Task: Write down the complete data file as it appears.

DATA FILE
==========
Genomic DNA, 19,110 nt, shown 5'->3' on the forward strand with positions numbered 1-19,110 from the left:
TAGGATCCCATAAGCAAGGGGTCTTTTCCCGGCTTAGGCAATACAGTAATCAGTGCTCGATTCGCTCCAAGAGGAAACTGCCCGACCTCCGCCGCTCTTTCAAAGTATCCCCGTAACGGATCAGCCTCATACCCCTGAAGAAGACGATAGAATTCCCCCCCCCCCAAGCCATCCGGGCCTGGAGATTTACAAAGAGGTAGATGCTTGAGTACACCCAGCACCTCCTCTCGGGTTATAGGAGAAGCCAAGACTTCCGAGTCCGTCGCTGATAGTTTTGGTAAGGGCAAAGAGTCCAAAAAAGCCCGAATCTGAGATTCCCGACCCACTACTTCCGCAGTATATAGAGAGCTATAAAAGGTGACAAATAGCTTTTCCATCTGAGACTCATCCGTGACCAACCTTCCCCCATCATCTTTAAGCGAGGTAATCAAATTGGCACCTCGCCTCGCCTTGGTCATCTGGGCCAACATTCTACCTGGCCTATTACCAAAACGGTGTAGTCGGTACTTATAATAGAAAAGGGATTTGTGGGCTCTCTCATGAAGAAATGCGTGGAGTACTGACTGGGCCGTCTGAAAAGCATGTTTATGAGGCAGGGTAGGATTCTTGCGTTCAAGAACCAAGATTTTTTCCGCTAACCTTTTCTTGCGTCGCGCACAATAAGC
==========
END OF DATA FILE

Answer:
Genomic DNA, 19,110 nt, shown 5'->3' on the forward strand with positions numbered 1-19,110 from the left:
TAGGATCCCATAAGCAAGGGGTCTTTTCCCGGCTTAGGCAATACAGTAATCAGTGCTCGATTCGCTCCAAGAGGAAACTGCCCGACCTCCGCCGCTCTTTCAAAGTATCCCCGTAACGGATCAGCCTCATACCCCTGAAGAAGACGATAGAATTCCCCCCCCCCCAAGCCATCCGGGCCTGGAGATTTACAAAGAGGTAGATGCTTGAGTACACCCAGCACCTCCTCTCGGGTTATAGGAGAAGCCAAGACTTCCGAGTCCGTCGCTGATAGTTTTGGTAAGGGCAAAGAGTCCAAAAAAGCCCGAATCTGAGATTCCCGACCCACTACTTCCGCAGTATATAGAGAGCTATAAAAGGTGACAAATAGCTTTTCCATCTGAGACTCATCCGTGACCAACCTTCCCCCATCATCTTTAAGCGAGGTAATCAAATTGGCACCTCGCCTCGCCTTGGTCATCTGGGCCAACATTCTACCTGGCCTATTACCAAAACGGTGTAGTCGGTACTTATAATAGAAAAGGGATTTGTGGGCTCTCTCATGAAGAAATGCGTGGAGTACTGACTGGGCCGTCTGAAAAGCATGTTTATGAGGCAGGGTAGGATTCTTGCGTTCAAGAACCAAGATTTTTTCCGCTAACCTTTTCTTGCGTCGCGCACAATAAGC